General Manager Marc Bergevin has locked up another one of his restricted free agents this offseason with the re-signing of defenceman Jarred Tinordi to a one-year, two-way deal. Tinordi, a former first round draft pick by the Canadiens in 2010, is at the point of his young career where he must show management that he’s ready to be the type of player that they had envisioned when they selected him 22nd overall – something he’s had trouble doing on a consistent basis despite being given plenty of opportunities over the last few seasons.
Tinordi has earned a spot on the roster out of training camp in both of the last two seasons – and has shown flashes in both years, at times playing upwards of a respectable 15 minutes per game. However, it’s his consistency that is lacking, as he can go from looking dominant to invisible over the course of a single game.
The Canadiens drafted Tinordi with hopes that he would be the type of defenseman that could patrol their blueline for many years and use his 6-foot-6 frame to shutdown the opposition’s top players. Remember, the franchise selected Tinordi when they had 6-foot-7 Hal Gill in their organization, and Tinordi seemed like the perfect fit to replace the aging defensive defenseman. Well, Gill has of course moved on, and the Canadiens have tried to fill the void of a strong defensive minded rearguard with guys like Mike Weaver and Francis Bouillon who both seemed to be stop-gap type players until Tinordi is deemed ready. Of course, it is well-known that defensemen take longer to develop than say, a forward, but entering his fourth season of professional hockey – and with the depth of defensemen the Canadiens now have – this may be Tinordi’s last chance with the organization.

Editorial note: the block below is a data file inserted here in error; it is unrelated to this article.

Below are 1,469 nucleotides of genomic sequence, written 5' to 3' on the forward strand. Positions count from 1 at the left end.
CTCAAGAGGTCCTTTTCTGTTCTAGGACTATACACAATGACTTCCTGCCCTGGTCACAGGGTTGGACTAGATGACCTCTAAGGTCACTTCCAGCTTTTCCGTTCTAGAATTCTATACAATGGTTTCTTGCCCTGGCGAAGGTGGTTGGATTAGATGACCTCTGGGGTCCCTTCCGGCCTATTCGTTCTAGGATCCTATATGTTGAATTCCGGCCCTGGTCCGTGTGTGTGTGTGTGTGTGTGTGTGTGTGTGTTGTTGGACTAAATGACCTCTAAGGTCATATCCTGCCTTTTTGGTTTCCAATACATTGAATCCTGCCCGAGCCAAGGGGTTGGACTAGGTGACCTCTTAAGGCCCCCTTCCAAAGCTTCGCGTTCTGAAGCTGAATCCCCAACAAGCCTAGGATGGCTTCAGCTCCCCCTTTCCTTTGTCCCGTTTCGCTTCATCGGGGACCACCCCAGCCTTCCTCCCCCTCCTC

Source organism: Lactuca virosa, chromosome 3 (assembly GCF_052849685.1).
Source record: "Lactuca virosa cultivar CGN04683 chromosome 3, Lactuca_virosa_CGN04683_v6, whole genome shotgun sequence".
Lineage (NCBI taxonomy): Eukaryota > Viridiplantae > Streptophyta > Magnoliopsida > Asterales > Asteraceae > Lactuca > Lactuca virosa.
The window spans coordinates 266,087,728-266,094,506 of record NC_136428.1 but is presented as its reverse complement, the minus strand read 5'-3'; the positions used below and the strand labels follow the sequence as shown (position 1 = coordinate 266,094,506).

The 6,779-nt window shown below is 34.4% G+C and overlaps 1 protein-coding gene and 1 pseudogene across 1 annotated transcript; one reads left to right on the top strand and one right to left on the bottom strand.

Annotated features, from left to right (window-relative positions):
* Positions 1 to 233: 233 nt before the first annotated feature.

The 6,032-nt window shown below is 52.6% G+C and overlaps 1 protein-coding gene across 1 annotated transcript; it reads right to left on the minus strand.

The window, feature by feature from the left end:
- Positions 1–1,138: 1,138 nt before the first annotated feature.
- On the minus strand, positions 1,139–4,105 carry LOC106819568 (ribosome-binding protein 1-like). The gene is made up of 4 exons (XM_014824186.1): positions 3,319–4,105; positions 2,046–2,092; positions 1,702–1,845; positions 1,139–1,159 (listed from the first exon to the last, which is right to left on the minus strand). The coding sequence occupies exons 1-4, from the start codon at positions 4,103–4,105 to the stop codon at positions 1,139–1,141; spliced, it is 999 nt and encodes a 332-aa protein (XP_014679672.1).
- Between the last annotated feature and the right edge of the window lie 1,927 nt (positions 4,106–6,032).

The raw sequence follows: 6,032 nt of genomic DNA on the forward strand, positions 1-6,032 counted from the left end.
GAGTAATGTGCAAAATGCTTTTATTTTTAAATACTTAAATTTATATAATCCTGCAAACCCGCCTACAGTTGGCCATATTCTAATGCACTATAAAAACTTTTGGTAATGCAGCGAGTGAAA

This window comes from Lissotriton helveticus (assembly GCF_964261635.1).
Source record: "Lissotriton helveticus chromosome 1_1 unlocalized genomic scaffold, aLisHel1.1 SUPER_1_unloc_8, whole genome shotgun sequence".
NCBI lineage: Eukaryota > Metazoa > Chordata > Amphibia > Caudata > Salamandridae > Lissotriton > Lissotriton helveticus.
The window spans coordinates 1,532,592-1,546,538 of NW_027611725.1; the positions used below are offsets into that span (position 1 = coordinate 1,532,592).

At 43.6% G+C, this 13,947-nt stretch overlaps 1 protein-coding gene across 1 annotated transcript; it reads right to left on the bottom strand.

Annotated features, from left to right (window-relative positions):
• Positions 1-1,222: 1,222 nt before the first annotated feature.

Injuries haven’t helped
Tinordi hasn’t made it easy on himself with untimely injuries forcing him to miss time which meant he couldn’t get called up to the big club. The problem, is that some of these injuries could have been prevented. This was no more evident than last season when he took a lot of flack for getting into a fight in a game against the Utica Comets in the AHL that knocked him out and left him with head and facial injuries. Many people questioned why Tinordi would even put himself in that position, but it’s hard to fault a player who seems to be doing everything he can to punch his ticket to the NHL – even if that means throwing his weight around and getting into a few more fights.
For Tinordi to really make an impact this season and prove to management that he is an NHL-calibre player, he will have to do so as more that just a seventh defenseman. With Andrei Markov, P.K. Subban, Jeff Petry and Alexei Emelin locked in as the team’s top-four D-men, Tinordi will have an uphill battle ahead of him as he will have to outseat veteran Tom Gilbert and recent free agent signee Mark Barberio. Nathan Beaulieu should only improve in his second full season with the Canadiens, and the organization remains high on Greg Pateryn who just signed a two-year contract extension this offseason. That’s a lot of competition for Tinordi, especially for a guy who doesn’t possess the same offensive upside as some of those with whom he’ll be battling.
There’s no question that Tinordi still has lots of potential to be the type of player that management wants him to be. Time is running out, however, and whether or not he can show it on a consistent basis, is all up to him.
After working for three and a half years in the communications department for a professional sports team, Turnbull can now be seen and heard on TV and radio providing live traffic updates from a helicopter in the sky in Winnipeg, Manitoba. With a passion for sportswriting, Turnbull brings his extensive Montreal Canadiens knowledge to the team at thehockeywriters.com and can be found on Twitter @TurnbullDave